Lesson 7 of 10
Objective: SWBAT define and create a simple model of given landform vocabulary terms.
Watch the short video for an activity description and to preview the resources.
The children will be playing a game to help them review the landform vocabulary terms they have learned in this unit. An interactive Google Slide show will be part of this review lesson. The teacher will put the names of landforms in a "hat" and a student will draw one out. Then the class will make that land formation out of clay and write its definition on a personal white board.
NGSS/Common Core Connections
In the NGSS the children need to be able to develop a model to represent the shapes and kind of land and bodies of water in an area. This will be one of the building blocks to aid in that goal, since the children will be practicing the vocabulary terms of the common landforms. In addition, the children will be making very basic models with each of the landforms.
Playdoh or clay for each student--a handful, enough to make a small "mountain"
LandFORMation Game cards --just one set for the class, cut apart
whiteboard, marker and eraser for each student
Advanced Teacher Prep
Run a copy of the landform cards and cut apart. The fold each one and put in a small container.
I begin this lesson with a video to connect the real-life images to what we have been studying.
We will be watching a beautiful video today which highlights every landform that we have studied about. Nature is amazing and this video captures that power. As we are watching, I want you to be thinking about the landforms that you see. If you see one that you know, you may whisper its name softly. Please remember to just softly whisper it, since we want to enjoy the beauty of nature uninterrupted.
In this video the children will be awakened by seeing the most fabulous imagery and video of nature's landforms. It is a 13 minute wordless video that is just breathtaking. (Note: There is a box that sits at the bottom of the screen the whole time that invites you to follow the artist on facebook, just click the X to remove it).
My intent by having the children view this video is for them to see what landforms look like out in nature. I love the way this video adds movement and views from different angles. It really makes each landform come to life in a way that a still photograph cannot do. I think it is important for the children to see the landforms from this perspective in order to truly understand and appreciate them.
For the next part of the lesson, I have the students remain in their seats. They will be making things out of Play-doh and writing so it is easier to be at their desks. I pull up the LandFORMation Game, an interactive Google slide presentation, on the Smartboard.
Now that you have had the chance to see nature's landforms up close, we are going to be playing a game called the LandFORMation Game. It's called the LandFORMation game since we are going to be forming each of the landforms. We will also be practicing the vocabulary that we have learned by writing definitions.
For this game each of you are going to need a piece of Play-doh, a whiteboard, marker and an eraser.
I pass out the Play-doh to each student. We keep the whiteboard and supplies at their desks, so they just have to pull them out. For directions on how to play the game, click here.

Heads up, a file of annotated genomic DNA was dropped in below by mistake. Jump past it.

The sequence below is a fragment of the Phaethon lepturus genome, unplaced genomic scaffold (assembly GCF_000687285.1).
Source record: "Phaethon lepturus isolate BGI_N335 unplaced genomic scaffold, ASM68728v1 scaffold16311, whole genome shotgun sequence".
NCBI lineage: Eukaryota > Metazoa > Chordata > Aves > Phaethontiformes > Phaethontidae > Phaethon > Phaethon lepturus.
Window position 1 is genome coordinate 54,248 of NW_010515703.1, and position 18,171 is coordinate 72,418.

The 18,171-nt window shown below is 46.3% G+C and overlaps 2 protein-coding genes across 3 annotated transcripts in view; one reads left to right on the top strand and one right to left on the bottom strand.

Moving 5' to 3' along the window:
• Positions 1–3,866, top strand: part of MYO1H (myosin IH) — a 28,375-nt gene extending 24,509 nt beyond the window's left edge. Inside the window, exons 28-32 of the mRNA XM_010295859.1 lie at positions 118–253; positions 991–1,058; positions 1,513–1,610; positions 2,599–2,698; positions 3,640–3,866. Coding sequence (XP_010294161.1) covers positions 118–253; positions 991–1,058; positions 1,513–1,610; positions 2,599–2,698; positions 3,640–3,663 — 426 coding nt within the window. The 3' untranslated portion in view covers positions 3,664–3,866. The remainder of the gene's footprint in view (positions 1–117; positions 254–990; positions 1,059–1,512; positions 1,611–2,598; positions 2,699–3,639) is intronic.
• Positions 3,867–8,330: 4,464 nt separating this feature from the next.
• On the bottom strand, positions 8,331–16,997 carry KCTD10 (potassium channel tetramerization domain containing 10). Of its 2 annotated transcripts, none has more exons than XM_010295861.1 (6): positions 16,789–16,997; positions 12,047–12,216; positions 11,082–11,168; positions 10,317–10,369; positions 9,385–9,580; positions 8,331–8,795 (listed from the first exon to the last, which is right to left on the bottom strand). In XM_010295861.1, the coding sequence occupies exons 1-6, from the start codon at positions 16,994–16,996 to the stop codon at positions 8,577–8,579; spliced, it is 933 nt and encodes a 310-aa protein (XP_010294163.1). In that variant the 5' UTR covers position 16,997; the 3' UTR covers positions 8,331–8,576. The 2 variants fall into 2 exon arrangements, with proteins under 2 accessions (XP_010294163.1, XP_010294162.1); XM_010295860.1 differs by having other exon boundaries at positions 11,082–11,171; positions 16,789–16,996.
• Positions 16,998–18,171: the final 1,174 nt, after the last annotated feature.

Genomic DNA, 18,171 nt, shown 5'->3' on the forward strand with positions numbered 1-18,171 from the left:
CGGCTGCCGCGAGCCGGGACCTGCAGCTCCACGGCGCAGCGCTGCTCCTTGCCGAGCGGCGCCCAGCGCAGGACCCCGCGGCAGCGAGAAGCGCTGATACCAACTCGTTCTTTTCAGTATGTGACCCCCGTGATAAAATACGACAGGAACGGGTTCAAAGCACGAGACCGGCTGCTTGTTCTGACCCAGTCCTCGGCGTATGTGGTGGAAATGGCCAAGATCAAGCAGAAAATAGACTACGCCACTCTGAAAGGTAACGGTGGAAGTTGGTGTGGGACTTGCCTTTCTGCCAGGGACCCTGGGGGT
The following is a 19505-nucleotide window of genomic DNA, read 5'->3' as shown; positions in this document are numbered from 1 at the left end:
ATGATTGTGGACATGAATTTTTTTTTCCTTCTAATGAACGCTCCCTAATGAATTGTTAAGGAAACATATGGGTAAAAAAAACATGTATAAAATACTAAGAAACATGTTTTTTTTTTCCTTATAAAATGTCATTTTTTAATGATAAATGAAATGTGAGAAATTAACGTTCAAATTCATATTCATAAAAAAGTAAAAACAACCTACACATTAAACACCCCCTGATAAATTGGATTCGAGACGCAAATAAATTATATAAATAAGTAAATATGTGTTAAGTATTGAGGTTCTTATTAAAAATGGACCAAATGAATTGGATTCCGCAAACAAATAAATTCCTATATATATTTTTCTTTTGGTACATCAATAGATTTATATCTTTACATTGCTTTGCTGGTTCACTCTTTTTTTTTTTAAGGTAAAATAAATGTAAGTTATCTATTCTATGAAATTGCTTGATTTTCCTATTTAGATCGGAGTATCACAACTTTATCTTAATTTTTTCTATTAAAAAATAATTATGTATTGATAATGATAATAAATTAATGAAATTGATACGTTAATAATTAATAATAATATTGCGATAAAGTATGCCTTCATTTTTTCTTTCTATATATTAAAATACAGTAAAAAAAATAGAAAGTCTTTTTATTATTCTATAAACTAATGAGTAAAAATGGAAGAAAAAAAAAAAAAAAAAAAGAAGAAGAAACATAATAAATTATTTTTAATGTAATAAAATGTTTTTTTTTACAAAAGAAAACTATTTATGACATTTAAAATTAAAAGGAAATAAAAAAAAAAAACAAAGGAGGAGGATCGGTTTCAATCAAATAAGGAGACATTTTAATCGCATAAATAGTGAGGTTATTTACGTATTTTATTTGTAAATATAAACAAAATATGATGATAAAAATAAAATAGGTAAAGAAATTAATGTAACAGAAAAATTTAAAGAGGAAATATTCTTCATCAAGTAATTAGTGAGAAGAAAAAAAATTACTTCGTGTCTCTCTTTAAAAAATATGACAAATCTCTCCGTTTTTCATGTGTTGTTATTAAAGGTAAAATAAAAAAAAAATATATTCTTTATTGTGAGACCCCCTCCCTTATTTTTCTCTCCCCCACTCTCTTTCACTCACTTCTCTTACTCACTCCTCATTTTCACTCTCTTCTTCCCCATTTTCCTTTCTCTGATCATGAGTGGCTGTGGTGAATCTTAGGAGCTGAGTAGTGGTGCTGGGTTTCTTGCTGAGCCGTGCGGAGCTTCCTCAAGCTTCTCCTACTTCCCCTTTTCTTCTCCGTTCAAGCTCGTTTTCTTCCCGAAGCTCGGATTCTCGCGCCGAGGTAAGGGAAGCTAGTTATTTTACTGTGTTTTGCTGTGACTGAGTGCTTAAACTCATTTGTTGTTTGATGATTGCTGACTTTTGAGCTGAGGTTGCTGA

Please note: I do not do anything with the actual points. The kids keep their own points on an honor system. At the end, I simply ask about their points. Such as "If you were able to get over 20 points raise your hand. Who got over 30 points?" and so on. The reward of this game was not accumulating the points, but the accumulation of knowledge.
Here is a short video explaining how to play the game to show the children. You might want to show the video fullscreen so it is easier to see. Just click the four arrow button on the lower right-hand side.
We go on ahead and play the game. The children love it because it combines playing with Play-Doh and fun. What they hardly realize is that they are learning and practicing vocabulary. They don't even complain about having to write the definitions for each of the landforms. I notice that the children who have a bit of trouble with the definitions are "pros" at end by the end of the session, since they get lots of practice with the same landforms repeated over again and again. They are also getting practice at making models. They are very simplistic, but none-the-less, are indeed models.
To wrap-up we review the major components of the lesson.
Today we played a really fun game. You had the opportunity to practice making landforms. Who can tell me what do we call it when we represented a landform by making it out of Play-doh? (modeling) Why do you think I had you make models? How was this helpful to you?
I want them to be able to relate the idea that making models can help you understand something more clearly or it can be used to show the understandings that you already have. For example, while the children were making volcanoes, they had to show some of the main attributes of the volcano. In doing so, it also led to the a greater understanding of what some of the main parts of a volcano are--such as it looks similar to a mountain but has an opening in the center and it has steep sides. So even though they made simplistic models, they were still practicing the idea that models are typically smaller versions of the real thing.
Also we practiced the definitions of the landform terms. Since they had repeated practice of some of the same terms, the definitions became ingrained in their brains.
Do you think writing the definitions of the landform vocabulary was helpful? Why or why not?
I think it also helps if the children are able to be cognizant of their learning and the purpose of a lesson. They have done a great job today. Fun and learning are a great combination!